Significance and Use
4.1 Communications Errors and Delays—Communications systems, including their procedures and channels, are subject to errors due to noise, interference, weak signals, mistakes, and other causes. They are also subject to delays due to the necessity to detect and correct these errors. There may also be errors and delays due to the lack of trained and experienced operators.
4.2 Error Control—Phonetics enables the control of errors through error detection, and usually prompt correction, for words and characters in speech and printed text. It employs an error correcting system of symbols and procedures that are standardized and easily recognized under adverse or high error communications conditions.
4.3 Symbol Characteristics—The phonetic alphabet is an error detecting and correcting code composed of phonetic symbols that are carefully selected to have distinctive sounds or appearances (or other unique characteristics) that improve detection under adverse conditions (such as severe noise or high errors) and enhance differentiation from each other.
4.3.1 Phonetics are inherently language-dependent. For English text letters, there are 26 phonetic alphabet symbols, that correspond to the 26 letters (from A to Z) that may be used to compose the words in a message. Additional symbols are used for numerals and punctuations.
4.3.2 Phonetic symbols (including an alphabet, numerals, and punctuation) must have unique characteristics as mentioned above, and they should not be restricted to only one communications media.
4.4 Procedures for Error Detection and Correction:
4.4.1 Phonetic communications procedures are used to minimize or eliminate information errors and to facilitate the correct transmission of messages using trained operators.
4.4.2 The phonetic procedures are carefully structured to enable symbol differentiation and error detection based on simple examination of the received data. Using forward error correction (FEC), in most cases the symbols can be identified, and the errors can be corrected promptly with no additional information.
4.4.3 FEC is based on the error detection system, which is usually the more robust of the two. Essentially, in certain poor conditions, it is possible to detect errors even though they may not be correctable (at the moment).
4.5 Procedures for Retransmission—In most cases, prompt error detection and correction is achievable through FEC. If this is not possible or acceptable, manual or automatic repeat-request (ARQ) is employed. The process of error detection can be used to initiate the ARQ and therefore the retransmission of the information, such as an additional copy (or copies). The copy(ies) may be received error free or with correctable errors (especially when compared with previous copy(ies)).
4.6 Use of Non-standard Systems—This phonetic system is not intended to prohibit the use of non-standard brevity or error control systems that are used only internally within any single organization. It also does not preclude the use of additional methods for clarity.
4.7 Use of Standard Systems—This phonetic system is intended to be directly interoperable with the majority of standard phonetic systems presently employed, both internationally and within the United States, as noted in references (. These standard systems actually exhibit many variations among themselves. Some provide no procedures, and none include all of the symbols presented herein. Of all these known documents, this practice is the only one that presents an explanation of the phonetic system in terms of modern communications technology. To achieve interoperability and performance through bona fide standardization, system administrators should consider this comprehensive practice for superseding, or revising, these other standard systems. )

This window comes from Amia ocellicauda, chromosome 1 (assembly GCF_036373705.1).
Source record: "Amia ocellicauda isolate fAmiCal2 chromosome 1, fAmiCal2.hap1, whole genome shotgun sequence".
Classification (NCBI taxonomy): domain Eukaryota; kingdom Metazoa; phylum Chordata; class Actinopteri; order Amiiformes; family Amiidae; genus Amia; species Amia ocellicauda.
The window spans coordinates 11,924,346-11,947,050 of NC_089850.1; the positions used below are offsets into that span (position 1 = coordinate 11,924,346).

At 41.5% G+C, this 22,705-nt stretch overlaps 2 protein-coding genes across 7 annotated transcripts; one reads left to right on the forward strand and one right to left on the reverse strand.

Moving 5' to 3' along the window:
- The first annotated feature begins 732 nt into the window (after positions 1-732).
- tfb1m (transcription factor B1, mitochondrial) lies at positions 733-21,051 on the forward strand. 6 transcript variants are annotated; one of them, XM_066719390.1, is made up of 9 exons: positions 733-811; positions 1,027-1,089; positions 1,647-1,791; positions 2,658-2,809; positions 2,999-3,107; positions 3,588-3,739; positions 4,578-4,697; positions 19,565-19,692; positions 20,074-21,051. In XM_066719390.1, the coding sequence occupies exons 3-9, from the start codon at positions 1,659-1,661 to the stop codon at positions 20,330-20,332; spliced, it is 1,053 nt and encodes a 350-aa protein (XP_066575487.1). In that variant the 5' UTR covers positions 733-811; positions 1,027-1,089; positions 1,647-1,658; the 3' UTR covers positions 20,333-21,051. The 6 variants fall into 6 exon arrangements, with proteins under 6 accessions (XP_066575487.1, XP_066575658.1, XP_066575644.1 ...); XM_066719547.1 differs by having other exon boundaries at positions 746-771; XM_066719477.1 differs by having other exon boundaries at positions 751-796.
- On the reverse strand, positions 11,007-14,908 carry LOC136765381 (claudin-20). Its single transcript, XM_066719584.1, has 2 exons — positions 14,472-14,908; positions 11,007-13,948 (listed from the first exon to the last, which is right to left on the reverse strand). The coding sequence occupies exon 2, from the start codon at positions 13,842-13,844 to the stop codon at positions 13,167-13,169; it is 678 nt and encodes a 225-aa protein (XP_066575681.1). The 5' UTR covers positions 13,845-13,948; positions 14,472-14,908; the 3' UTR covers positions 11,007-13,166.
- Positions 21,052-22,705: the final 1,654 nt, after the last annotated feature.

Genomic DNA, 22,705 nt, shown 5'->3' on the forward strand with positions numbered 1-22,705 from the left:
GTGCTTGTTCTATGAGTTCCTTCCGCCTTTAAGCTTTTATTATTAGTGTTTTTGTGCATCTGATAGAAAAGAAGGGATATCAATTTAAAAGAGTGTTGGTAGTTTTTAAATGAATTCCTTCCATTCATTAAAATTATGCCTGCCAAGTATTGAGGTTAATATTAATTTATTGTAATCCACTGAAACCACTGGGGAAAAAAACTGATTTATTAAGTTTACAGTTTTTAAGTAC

1.1 Establishment of Phonetics—This practice covers the establishment of phonetics (including an alphabet, numerals, and punctuations), and the procedures for their use, in communications.
1.2 Performance—This practice is intended to facilitate the performance of communications personnel and systems under adverse communications conditions. This objective is achieved by employing easily recognized and used symbols and procedures that are highly resistant to errors. This system may be used with speech, print, or other media.
1.3 Interoperability—This practice is intended to facilitate the interoperability of communications personnel and systems among different organizations, especially if they use different internal practices. This system is also recommended for use within any organization for improved internal communications and uniformity of operations.
1.4 English as Common Language—This practice is intended for use with English. English has been designated by the International Civil Aviation Organization (ICAO) and others as a common interoperability language that is widely used in search and rescue, emergency, and international operations such as aviation, maritime, and military.
1.5 This standard does not purport to address all of the safety concerns, if any, associated with its use. It is the responsibility of the user of this standard to establish appropriate safety, health, and environmental practices and determine the applicability of regulatory limitations prior to use.
1.6 This international standard was developed in accordance with internationally recognized principles on standardization established in the Decision on Principles for the Development of International Standards, Guides and Recommendations issued by the World Trade Organization Technical Barriers to Trade (TBT) Committee.